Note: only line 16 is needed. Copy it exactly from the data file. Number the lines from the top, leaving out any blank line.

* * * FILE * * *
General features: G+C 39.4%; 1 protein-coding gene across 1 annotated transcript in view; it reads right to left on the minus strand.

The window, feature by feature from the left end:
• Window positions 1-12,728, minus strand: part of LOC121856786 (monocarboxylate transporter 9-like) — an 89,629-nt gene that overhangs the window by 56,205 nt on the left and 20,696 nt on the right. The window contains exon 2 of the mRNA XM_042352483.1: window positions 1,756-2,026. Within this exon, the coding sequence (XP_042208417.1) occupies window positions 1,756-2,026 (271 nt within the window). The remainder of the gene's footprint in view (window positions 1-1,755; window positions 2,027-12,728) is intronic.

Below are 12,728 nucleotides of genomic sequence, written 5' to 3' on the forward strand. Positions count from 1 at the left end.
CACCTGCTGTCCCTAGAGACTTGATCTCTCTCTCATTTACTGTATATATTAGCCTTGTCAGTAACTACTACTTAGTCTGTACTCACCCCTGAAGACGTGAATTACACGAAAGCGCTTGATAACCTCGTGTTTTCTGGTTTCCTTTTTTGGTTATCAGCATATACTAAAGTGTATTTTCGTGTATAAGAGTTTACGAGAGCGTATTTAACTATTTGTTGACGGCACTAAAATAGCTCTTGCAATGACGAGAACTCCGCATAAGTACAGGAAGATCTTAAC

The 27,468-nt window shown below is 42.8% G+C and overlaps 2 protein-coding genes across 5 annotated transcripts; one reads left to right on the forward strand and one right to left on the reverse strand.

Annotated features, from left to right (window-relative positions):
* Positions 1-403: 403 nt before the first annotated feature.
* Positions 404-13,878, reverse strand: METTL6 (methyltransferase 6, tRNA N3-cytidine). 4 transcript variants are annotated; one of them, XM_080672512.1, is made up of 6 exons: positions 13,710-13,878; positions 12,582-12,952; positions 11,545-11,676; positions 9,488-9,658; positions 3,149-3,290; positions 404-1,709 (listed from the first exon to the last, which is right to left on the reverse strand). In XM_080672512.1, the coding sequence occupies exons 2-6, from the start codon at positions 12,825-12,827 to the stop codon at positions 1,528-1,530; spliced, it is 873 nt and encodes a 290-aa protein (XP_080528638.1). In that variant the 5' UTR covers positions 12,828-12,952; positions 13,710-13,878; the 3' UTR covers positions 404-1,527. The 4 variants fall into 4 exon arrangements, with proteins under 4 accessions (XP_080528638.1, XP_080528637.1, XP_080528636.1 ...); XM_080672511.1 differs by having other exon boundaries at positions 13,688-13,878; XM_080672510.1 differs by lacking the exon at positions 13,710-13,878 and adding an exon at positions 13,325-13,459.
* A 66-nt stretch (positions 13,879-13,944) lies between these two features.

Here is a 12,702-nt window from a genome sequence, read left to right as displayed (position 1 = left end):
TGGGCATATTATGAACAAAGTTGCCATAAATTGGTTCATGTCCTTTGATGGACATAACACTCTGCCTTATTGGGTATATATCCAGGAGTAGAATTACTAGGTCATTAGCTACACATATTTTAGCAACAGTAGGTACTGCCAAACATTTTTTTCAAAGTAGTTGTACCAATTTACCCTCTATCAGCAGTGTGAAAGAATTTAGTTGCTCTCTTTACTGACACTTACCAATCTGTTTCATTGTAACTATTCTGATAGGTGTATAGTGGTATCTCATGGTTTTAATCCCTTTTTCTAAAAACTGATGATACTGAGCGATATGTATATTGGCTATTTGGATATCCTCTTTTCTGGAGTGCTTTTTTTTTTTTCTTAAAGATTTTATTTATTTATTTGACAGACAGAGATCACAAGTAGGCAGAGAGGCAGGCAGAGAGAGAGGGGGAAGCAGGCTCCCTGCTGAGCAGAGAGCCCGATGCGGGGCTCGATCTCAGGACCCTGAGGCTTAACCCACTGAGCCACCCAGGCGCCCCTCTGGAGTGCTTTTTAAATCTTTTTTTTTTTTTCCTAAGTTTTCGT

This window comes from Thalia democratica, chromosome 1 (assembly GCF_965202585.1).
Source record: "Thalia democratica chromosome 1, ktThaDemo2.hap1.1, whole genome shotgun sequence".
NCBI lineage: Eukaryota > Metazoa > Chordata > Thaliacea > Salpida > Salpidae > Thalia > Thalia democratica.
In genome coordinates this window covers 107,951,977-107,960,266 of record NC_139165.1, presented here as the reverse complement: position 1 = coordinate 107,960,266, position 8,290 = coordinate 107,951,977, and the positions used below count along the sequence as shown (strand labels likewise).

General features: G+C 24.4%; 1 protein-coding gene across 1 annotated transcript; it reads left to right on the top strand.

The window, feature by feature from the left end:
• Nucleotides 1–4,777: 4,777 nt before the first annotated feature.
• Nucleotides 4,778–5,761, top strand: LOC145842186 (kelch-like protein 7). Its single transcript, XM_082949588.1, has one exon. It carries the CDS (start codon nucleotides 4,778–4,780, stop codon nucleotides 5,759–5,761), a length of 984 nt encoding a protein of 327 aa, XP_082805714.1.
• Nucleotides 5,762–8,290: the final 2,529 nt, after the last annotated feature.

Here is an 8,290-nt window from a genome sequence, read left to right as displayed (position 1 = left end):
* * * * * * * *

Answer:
In genome coordinates this window covers 107,951,977-107,960,266 of record NC_139165.1, presented here as the reverse complement: position 1 = coordinate 107,960,266, position 8,290 = coordinate 107,951,977, and the positions used below count along the sequence as shown (strand labels likewise).